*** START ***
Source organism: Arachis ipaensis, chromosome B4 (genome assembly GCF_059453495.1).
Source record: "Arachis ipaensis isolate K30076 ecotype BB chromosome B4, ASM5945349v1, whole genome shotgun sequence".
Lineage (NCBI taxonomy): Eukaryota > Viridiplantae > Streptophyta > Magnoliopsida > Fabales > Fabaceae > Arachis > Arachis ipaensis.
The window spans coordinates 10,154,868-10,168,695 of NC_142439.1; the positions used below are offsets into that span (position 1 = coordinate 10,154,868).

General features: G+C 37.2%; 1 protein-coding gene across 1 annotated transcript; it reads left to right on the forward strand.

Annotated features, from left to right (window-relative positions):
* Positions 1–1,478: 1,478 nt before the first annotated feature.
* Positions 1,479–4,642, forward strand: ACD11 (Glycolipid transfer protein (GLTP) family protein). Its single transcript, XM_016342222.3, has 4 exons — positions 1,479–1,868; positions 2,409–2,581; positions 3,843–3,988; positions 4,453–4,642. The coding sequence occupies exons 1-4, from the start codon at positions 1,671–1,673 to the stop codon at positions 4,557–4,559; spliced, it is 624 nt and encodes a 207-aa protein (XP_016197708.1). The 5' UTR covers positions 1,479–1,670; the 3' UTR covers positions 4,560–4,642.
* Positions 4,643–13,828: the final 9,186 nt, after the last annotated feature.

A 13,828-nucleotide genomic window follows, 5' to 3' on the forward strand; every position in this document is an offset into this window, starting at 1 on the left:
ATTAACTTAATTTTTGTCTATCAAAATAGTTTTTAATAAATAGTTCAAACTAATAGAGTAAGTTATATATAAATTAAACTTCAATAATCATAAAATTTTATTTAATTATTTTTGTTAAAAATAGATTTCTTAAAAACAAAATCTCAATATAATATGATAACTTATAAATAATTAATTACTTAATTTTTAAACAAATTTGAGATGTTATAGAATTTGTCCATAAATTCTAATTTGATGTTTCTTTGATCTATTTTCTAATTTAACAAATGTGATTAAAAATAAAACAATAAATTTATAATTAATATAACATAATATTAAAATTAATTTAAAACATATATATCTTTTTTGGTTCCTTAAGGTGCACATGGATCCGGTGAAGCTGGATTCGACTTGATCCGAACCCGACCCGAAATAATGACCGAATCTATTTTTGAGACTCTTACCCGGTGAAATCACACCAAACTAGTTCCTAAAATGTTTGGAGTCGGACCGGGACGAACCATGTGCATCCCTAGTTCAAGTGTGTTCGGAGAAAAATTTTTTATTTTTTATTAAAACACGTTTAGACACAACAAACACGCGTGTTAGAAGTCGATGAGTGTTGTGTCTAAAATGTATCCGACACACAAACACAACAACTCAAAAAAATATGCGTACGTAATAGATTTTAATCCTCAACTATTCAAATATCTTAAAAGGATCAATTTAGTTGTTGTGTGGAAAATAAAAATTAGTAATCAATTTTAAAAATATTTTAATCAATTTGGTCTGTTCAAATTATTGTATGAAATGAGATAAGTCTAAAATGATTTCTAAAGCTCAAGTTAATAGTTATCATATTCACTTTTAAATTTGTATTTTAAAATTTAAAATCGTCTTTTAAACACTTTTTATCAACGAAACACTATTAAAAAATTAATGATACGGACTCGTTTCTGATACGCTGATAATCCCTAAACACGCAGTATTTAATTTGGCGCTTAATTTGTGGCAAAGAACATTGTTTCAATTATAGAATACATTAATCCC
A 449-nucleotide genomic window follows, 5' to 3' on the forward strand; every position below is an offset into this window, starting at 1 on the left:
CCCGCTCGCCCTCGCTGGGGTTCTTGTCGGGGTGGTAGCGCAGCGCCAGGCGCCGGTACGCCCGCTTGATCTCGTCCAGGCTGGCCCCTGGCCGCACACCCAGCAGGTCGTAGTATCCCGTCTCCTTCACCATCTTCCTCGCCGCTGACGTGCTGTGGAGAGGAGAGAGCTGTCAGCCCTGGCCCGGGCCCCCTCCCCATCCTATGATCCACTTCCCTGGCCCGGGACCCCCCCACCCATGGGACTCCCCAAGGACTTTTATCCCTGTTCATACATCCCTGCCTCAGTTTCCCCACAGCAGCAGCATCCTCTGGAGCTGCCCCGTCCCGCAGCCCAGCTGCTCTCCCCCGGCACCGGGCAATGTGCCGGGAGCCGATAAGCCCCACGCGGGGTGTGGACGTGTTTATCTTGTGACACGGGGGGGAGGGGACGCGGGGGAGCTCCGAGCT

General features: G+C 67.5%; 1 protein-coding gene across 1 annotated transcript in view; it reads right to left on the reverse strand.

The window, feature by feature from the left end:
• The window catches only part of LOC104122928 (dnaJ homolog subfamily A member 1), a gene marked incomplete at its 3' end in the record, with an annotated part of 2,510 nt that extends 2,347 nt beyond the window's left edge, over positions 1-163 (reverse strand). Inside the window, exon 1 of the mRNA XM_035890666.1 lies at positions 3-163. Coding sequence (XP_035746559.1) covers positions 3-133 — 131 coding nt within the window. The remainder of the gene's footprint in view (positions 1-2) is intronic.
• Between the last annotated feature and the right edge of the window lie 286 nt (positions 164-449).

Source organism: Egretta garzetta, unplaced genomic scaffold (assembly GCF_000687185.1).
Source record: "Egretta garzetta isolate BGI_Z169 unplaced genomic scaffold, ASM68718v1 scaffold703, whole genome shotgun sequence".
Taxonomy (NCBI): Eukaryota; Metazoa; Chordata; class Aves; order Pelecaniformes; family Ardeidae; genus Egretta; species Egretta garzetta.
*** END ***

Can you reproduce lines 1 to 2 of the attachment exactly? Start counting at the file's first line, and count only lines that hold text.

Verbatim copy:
Source organism: Arachis ipaensis, chromosome B4 (genome assembly GCF_059453495.1).
Source record: "Arachis ipaensis isolate K30076 ecotype BB chromosome B4, ASM5945349v1, whole genome shotgun sequence".